FAFSA in Controversy

FAFSA, FAFSA and Colleges, FAFSA and Admissions

List colleges you intend to apply to in alphabetical order on your FAFSA. Or risk consequences.

We recently came across one of the most interesting articles we’ve read in some time on highly selective college admissions on “Inside Higher Ed.” In an article entitled “Using FAFSA Against Students,” Ry Rivard details how what you type in on your FAFSA (Free Application for Federal Student Aid) forms can mean the difference between an acceptance and a denial. If you’re a regular reader of our college admissions blog, while we don’t write much about financial aid, it should come as no surprise to you that details matter in college admissions. If you’re a regular reader of our blog, you also know that psychology matters. We write quite a bit on the psychology of college admissions.

Well, did you know that the order in which you list schools that you’re intending to apply to on your FAFSA form matters? It sure does. Because a college admissions officer at Duke can see that you’re also interested in Northwestern, Williams, Dartmouth, and Stanford. And order matters because college admissions offices have noticed over the years that the school which they list first is the school the student most wants to attend. Why admit a student who doesn’t show demonstrated interest, who lists your school seventh on the list? Demonstrated interest matters because a college wants to have a high yield. They want to admit students who have intention of actually matriculating.

Doesn’t this strike you as a little bit dirty? But, hey, the highly selective college admissions process is a bit dirty. This is but a small part of it. You shouldn’t be surprised. If you’re filling out a FAFSA form, list colleges in alphabetical order. How easy would it be for FAFSA to mandate that you list the schools in alphabetical order? Now that would end this whole discussion.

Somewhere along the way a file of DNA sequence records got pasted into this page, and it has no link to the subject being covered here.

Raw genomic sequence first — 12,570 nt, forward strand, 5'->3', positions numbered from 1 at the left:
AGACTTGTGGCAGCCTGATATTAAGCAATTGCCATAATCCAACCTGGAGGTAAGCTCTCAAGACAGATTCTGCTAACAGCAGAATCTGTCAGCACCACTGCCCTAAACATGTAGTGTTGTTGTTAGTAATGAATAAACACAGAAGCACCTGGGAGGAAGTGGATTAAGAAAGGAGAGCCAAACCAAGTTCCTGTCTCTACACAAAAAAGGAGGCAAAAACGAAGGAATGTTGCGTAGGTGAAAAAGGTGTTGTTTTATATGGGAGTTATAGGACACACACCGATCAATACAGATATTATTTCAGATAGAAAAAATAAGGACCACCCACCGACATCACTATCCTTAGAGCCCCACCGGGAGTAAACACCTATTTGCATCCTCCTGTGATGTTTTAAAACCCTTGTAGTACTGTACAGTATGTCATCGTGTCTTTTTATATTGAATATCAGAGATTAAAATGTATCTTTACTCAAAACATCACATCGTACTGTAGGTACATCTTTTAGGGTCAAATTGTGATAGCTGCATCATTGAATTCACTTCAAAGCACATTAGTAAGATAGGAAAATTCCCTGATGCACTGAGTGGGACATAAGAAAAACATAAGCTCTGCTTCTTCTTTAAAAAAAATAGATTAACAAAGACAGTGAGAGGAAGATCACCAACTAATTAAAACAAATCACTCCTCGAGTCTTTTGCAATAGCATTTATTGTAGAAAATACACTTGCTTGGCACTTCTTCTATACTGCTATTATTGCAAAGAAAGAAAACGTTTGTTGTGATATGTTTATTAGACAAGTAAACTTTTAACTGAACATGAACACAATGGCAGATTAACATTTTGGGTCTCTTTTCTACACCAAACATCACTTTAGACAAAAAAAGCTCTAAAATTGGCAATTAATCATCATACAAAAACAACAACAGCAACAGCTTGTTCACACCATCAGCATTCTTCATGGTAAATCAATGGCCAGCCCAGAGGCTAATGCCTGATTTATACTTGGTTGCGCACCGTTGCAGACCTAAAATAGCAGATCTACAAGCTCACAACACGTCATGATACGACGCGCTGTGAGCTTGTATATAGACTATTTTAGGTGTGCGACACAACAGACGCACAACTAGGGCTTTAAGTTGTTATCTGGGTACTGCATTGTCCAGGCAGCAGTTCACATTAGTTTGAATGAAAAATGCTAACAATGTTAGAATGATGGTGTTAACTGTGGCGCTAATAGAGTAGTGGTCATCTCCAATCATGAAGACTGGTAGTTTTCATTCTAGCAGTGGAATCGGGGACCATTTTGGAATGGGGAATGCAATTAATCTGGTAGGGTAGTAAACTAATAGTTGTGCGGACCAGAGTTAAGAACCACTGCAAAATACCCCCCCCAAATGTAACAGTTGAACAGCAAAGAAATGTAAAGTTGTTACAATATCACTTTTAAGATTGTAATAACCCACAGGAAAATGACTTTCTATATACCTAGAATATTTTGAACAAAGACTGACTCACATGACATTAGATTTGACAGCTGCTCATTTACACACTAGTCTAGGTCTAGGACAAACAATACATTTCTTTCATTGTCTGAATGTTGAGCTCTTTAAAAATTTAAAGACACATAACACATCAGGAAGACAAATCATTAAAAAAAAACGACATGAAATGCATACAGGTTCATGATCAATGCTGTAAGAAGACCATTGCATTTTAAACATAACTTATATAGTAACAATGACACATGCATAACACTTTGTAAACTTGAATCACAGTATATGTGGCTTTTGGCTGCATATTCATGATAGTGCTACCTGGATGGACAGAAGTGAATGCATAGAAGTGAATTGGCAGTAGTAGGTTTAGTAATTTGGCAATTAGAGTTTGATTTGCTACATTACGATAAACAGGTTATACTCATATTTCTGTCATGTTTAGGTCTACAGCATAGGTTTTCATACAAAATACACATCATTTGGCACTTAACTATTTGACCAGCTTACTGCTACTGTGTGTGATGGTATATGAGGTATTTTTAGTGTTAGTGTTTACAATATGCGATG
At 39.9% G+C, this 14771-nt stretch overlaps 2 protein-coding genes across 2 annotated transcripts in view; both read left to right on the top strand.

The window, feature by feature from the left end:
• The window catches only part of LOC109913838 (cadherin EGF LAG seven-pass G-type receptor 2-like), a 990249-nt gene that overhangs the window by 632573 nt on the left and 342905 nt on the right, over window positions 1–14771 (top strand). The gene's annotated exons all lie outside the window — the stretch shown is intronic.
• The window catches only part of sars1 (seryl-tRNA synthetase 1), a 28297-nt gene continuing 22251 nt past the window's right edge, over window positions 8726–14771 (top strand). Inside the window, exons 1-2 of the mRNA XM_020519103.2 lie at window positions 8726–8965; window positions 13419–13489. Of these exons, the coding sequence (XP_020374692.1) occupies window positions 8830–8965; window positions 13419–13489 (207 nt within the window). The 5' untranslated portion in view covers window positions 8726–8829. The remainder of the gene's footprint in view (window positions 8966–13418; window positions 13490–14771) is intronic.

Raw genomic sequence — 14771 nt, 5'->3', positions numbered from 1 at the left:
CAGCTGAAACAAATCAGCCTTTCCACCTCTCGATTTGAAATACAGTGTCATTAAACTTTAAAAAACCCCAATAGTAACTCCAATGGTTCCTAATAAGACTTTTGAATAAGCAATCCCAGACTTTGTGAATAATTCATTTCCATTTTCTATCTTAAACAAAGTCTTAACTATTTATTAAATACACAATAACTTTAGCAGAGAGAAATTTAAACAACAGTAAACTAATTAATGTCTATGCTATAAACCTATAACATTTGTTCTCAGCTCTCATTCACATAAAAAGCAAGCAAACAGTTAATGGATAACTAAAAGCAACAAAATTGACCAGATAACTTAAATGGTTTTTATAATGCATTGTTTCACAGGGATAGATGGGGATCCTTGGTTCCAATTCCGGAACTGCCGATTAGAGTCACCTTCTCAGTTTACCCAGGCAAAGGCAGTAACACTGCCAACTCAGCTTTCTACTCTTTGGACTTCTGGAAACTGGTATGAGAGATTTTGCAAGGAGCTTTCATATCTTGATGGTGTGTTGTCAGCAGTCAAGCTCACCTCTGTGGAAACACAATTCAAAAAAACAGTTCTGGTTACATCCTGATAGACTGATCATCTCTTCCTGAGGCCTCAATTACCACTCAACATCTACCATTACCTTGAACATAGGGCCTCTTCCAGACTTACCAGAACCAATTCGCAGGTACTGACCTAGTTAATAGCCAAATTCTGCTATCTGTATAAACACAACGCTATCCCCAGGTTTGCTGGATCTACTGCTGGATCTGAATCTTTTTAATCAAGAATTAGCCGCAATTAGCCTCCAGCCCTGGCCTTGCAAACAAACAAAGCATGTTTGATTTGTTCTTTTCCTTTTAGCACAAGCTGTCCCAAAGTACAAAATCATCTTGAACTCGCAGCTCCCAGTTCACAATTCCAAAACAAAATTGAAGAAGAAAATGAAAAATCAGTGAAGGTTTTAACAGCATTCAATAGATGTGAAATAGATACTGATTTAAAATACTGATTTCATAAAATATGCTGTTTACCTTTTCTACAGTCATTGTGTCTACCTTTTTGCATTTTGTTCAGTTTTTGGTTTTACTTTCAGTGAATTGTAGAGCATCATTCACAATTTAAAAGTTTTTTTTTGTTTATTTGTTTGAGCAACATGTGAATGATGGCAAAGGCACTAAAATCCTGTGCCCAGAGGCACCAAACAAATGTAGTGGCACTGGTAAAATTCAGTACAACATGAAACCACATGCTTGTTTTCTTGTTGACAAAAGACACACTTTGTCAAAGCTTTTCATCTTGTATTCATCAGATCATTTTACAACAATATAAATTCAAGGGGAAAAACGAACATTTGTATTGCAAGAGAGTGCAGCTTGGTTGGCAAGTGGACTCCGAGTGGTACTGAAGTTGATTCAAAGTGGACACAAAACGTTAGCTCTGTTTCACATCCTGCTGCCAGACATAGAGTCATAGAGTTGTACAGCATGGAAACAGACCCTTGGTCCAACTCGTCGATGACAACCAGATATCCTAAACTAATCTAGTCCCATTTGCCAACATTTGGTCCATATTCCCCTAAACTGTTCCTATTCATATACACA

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  • lika says:

    It’s the same reason why I tell my students to never tell in an interview or list on an application any other colleges to which they’re applying.

  • Jeffrey M. Vogelgesang says:

    Two comments: (1) Does this imply that applicants concerned about this issue should apply to FEWER colleges rather than more? (Or that an obvious “safety” is a bad idea, because the school will make inferences and resent what they assume about the student?) After all, if a college interested in “yield” accepts all students who applied to 4 or fewer colleges and rejected all who applied to 10 or more, statistically, the odds would favor them having a higher yield. (2) I hope you lobby FAFSA to correct this problem before next year, when a junior high school that I care about will be applying to competitive schools. Better yet, FAFSA should block out this information completely when submitting copies to the schools. It is irrelevant to the student’s application. Then they get NO information whatsoever, including how many other schools and which schools or how the school compares in competitiveness to the others the students apply to. It should be easy for them to cover the information prior to making copies for the colleges.

    • Bev Taylor says:

      1.) No, this should not impact the number of schools an applicant intends to apply to. Simply list the schools in alphabetical order for now.

      2.) We promise you that we will begin to Lobby FAFSA to either remove this question entirely or change it so that the schools are listed alphabetically automatically. There really is no reason college admissions officers should be privy to this information. Alumni interviewers sometimes ask the question and they include the response in their reports. It’s a question that shouldn’t be asked at alumni interviews either. It isn’t right. It’s not their business.

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